According to one report the number of unemployed Americans who tried to raise a start-up last year was the lowest in more than 25 years. In 2011 just 3.3 percent of Americans without a job started their own businesses, a fall from 4.7% the year before. In 1989 more than one in five saw themselves as entrepreneurs in the making. The reason for that decline may be that building a business from scratch is harder than ever, and demands a broader knowledge of skills that range from incorporation and hiring staff, to pitching to VCs and planning social media operations. One startup is trying to make the process easier with step-by-step “plays” that guide would-be entrepreneurs through each stage of business-building.
Startup Plays comes from Scott Annan, an entrepreneur and CEO of Mercury Grove, a software company that specializes in collaboration software. Entrepreneurs, says Annan, usually know what they need to do in order to create the business they want, but can find it difficult to focus and execute at the level they need. They’re strong in some areas but spend a lot of time trying to figure out all of the other tasks that owners of new businesses are expected to do themselves.
“You’ve got to execute every area of your business like a pro, in a short period [and] on a tight budget,” says Annan. “Ninety nine percent of the time we do it through trial and error – and sometimes we get lucky.”
Better Than a Book
The usual way to get lucky is to turn to books and blogs, to take classes and watch videos. It’s a demand that allows sites like Clickbank to distribute information products that generated more than $350 million in 2011.
For Annan though that kind of learning isn’t sufficient. It provides passive, conceptual learning, a transmission of knowledge rather than a guide to action.
“When you take a course, you absorb information and sometimes do exercises that are conceptual,” he says. “To apply this learning, you need to absorb and understand the information, create a plan, and then execute it.”
There’s a difference between knowing and doing, and the test bed for any new entrepreneur isn’t going to be the kind of sandbox used as practice by developers and designers but the new business itself. As attempts to find money, outsource tasks and build interest fail, the failures build experience but they also eat away at savings, time and the small pool of funds available in the startup’s earliest stages.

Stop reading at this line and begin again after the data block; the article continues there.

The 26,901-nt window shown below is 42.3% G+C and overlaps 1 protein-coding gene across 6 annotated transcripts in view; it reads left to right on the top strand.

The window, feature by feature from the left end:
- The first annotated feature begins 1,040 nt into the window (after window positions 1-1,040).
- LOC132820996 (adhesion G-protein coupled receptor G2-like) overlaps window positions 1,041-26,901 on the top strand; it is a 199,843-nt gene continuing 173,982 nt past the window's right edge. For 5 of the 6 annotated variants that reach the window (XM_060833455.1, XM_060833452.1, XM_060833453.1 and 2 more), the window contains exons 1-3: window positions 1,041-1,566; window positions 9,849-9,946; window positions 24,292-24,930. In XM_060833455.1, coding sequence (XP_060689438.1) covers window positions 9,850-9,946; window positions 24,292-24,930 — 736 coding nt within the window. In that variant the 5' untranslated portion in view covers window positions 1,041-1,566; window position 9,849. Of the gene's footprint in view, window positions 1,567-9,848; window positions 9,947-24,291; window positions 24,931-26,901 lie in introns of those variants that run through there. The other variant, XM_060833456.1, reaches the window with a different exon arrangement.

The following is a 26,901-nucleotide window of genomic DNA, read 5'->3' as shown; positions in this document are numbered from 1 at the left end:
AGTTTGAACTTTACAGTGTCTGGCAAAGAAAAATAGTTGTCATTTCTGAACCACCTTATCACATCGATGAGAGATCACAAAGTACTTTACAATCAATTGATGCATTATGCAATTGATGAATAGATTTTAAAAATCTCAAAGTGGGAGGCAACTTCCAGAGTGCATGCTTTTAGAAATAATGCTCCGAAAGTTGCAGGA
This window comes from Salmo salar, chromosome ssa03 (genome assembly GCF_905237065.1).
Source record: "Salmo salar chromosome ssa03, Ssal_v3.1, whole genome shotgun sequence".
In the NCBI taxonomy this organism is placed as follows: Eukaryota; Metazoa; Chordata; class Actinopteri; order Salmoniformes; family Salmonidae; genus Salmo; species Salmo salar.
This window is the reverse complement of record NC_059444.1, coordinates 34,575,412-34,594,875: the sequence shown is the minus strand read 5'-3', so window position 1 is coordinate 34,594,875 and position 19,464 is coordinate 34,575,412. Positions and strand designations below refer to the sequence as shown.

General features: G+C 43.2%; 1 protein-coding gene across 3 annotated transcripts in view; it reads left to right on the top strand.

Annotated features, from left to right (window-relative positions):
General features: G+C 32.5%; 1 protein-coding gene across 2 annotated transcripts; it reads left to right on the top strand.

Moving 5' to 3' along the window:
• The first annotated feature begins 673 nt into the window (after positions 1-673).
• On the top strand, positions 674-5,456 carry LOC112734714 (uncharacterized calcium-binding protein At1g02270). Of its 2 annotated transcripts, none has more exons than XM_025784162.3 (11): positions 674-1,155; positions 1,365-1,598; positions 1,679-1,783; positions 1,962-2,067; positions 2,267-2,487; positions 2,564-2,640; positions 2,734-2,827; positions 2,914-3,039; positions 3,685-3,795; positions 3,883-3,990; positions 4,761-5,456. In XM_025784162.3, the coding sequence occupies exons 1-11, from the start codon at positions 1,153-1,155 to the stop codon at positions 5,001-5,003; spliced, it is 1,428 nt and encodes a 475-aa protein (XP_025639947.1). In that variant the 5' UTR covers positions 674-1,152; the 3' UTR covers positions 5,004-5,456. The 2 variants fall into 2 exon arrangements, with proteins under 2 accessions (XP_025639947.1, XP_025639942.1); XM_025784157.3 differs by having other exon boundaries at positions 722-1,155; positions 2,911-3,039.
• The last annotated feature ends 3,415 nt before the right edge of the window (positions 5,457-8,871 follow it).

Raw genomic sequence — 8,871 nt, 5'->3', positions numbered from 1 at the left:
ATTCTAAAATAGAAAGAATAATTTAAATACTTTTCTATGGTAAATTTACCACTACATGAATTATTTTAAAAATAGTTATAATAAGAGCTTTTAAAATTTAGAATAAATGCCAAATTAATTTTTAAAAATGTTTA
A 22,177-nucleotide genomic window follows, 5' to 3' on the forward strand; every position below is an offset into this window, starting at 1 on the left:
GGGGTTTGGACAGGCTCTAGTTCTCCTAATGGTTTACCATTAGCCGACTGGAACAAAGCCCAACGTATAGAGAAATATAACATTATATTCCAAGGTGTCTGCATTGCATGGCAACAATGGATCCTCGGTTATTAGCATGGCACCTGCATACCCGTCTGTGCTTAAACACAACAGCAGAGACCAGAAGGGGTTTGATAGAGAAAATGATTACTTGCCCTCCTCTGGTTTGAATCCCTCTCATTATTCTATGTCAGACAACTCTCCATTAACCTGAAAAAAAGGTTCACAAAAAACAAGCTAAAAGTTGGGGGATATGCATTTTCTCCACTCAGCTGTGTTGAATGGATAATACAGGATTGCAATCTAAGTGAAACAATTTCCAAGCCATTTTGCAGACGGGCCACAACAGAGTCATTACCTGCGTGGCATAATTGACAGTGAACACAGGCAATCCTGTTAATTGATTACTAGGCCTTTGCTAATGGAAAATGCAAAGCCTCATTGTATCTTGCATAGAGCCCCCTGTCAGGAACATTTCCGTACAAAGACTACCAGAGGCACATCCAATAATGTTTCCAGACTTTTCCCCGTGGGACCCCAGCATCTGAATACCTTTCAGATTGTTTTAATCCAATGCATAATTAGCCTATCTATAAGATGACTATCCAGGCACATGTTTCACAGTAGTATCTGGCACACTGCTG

Startup Plays provides an alternative approach by offering step-by-step task lists in which each task contains everything that an entrepreneur needs, including detailed information, professional tips, links to resources and templates used by the entrepreneur.
The plays aren’t static, like an ebook. Users log in to StartupPlays.com and work through lists that might require them to create job descriptions for existing employees or determine compensation for a new worker. Each task comes with an explanation and might even be accompanied by a downloadable template or a form the entrepreneur can use to complete the task. As you’d expect from a product created by a firm that builds collaboration software, entrepreneurs can also assign tasks to other members of a team.
Startup Plays currently offers eighteen plays with two going up each week. The prices vary. A play that explains how art firm DNA 11 manages to win publicity contains four milestones, 24 tasks and four excel templates. It promises entrepreneurs that they’ll have a media calendar, a press contact list, a killer pitch for their startup and “press in major publications.” And it estimates that the execution time is just one week. The play is available for $99, a 66 percent discount on the list price of $299.
Been There, Done That
If that sounds significantly more expensive than a typical ebook, the extra value lies in both the play’s practical nature and in the experience of the person who wrote it. Adrian Salamunovic, co-founder of DNA 11 and CanvasPop, has been mentioned on Mashable!, TechCrunch, and Wired, and profiled on CSI:New York and the Conan O’Brian show. Other contributors include Jeff Goldenberg, co-founder of Top Chef University, Aaron Hall of Dressrush and investor Dave McClure.
“We look for founders who have demonstrated success in the specific area (not consultants, people who have done it),” says Annan. “We try to focus on recent success and more on substance than hype.”
What all of those entrepreneurs have in common, of course, is that none of them used plays to build their success. How much they might have benefitted from them is debatable. Although being able to take a shortcut from concept to successful execution is going to be worth more than the $99 charged for a play, each startup is also unique, presents its own challenges and has its own needs. A playbook that worked for one entrepreneur and one business might be less effective when used in a business in a different field and in a different stage of development. The key to making the plays work won’t be in following them slavishly but in applying them to the firm and mixing them up to create your own playbook.
Startup Plays would also like to see successful entrepreneurs contributing their own formulas for other startups to use. Revenue share for plays ranges from 40 percent to 70 percent, depending on the level of co-marketing activity.
But perhaps the most important aspect of the plays isn’t just that they contain distilled experience and the practical steps followed by successful entrepreneurs. It’s that they give the owner of a new startup a chance to engage in focused action. They’re no longer reading then wondering how to apply what they read. They’re able to do exactly what the play says to produce a definite result.
The only thing that’s missing is a play for winning luck. But maybe when you’ve created the right playbook, that luck comes by itself.